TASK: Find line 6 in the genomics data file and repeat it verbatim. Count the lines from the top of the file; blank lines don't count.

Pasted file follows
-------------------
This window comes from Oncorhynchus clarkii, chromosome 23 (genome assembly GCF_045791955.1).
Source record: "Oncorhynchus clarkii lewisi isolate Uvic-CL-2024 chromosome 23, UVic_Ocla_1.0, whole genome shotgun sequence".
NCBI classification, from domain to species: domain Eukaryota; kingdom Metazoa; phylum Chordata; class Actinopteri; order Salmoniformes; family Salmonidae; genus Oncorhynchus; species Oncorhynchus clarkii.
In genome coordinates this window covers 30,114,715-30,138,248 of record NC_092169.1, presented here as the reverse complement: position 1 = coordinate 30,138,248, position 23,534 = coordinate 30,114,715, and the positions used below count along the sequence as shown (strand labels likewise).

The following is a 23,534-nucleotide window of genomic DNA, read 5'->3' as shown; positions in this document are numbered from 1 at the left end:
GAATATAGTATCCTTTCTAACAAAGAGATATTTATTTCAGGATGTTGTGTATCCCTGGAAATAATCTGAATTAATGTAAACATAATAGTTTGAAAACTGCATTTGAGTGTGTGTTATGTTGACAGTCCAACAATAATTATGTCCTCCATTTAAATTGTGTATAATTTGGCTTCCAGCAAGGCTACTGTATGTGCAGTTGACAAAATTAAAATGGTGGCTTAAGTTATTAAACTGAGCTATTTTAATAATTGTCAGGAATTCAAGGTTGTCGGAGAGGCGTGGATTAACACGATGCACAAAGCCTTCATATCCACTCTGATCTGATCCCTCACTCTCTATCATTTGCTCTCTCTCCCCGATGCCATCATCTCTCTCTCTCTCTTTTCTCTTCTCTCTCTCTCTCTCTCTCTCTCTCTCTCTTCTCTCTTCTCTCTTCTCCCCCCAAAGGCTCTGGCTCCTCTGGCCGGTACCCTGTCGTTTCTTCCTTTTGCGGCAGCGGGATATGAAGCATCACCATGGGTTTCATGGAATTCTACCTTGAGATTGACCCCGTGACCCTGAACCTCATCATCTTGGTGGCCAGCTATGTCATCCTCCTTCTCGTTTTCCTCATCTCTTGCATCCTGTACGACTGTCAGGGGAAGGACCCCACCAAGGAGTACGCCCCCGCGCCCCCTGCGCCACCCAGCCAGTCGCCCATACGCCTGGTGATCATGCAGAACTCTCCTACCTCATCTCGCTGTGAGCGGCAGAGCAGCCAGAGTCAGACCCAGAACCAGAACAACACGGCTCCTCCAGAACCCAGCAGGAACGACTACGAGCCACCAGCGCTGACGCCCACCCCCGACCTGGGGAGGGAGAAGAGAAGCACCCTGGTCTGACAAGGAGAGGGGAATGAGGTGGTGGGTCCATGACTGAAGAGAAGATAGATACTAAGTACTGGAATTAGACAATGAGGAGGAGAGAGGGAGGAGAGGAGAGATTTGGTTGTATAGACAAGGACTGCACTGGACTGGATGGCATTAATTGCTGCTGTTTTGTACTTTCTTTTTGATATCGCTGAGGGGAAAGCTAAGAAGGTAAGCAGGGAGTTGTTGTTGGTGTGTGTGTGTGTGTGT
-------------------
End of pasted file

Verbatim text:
GAATATAGTATCCTTTCTAACAAAGAGATATTTATTTCAGGATGTTGTGTATCCCTGGAAATAATCTGAATTAATGTAAACATAATAGTTTGAAAACTGCATTTGAGTGTGTGTTATGTTGACAGTCCAACAATAATTATGTCCTCCATTTAAATTGTGTATAATTTGGCTTCCAGCAAGGCTACTGTATGTGCAGTTGACAAAATTAAAATGGTGGCTTAAGTTATTAAACTGAGCTATTTTAATAATTGTCAGGAATTCAAGGTTGTCGGAGAGGCGTGGATTAACACGATGCACAAAGCCTTCATATCCACTCTGATCTGATCCCTCACTCTCTATCATTTGCTCTCTCTCCCCGATGCCATCATCTCTCTCTCTCTCTTTTCTCTTCTCTCTCTCTCTCTCTCTCTCTCTCTCTCTTCTCTCTTCTCTCTTCTCCCCCCAAAGGCTCTGGCTCCTCTGGCCGGTACCCTGTCGTTTCTTCCTTTTGCGGCAGCGGGATATGAAGCATCACCATGGGTTTCATGGAATTCTACCTTGAGATTGACCCCGTGACCCTGAACCTCATCATCTTGGTGGCCAGCTATGTCATCCTCCTTCTCGTTTTCCTCATCTCTTGCATCCTGTACGACTGTCAGGGGAAGGACCCCACCAAGGAGTACGCCCCCGCGCCCCCTGCGCCACCCAGCCAGTCGCCCATACGCCTGGTGATCATGCAGAACTCTCCTACCTCATCTCGCTGTGAGCGGCAGAGCAGCCAGAGTCAGACCCAGAACCAGAACAACACGGCTCCTCCAGAACCCAGCAGGAACGACTACGAGCCACCAGCGCTGACGCCCACCCCCGACCTGGGGAGGGAGAAGAGAAGCACCCTGGTCTGACAAGGAGAGGGGAATGAGGTGGTGGGTCCATGACTGAAGAGAAGATAGATACTAAGTACTGGAATTAGACAATGAGGAGGAGAGAGGGAGGAGAGGAGAGATTTGGTTGTATAGACAAGGACTGCACTGGACTGGATGGCATTAATTGCTGCTGTTTTGTACTTTCTTTTTGATATCGCTGAGGGGAAAGCTAAGAAGGTAAGCAGGGAGTTGTTGTTGGTGTGTGTGTGTGTGTGT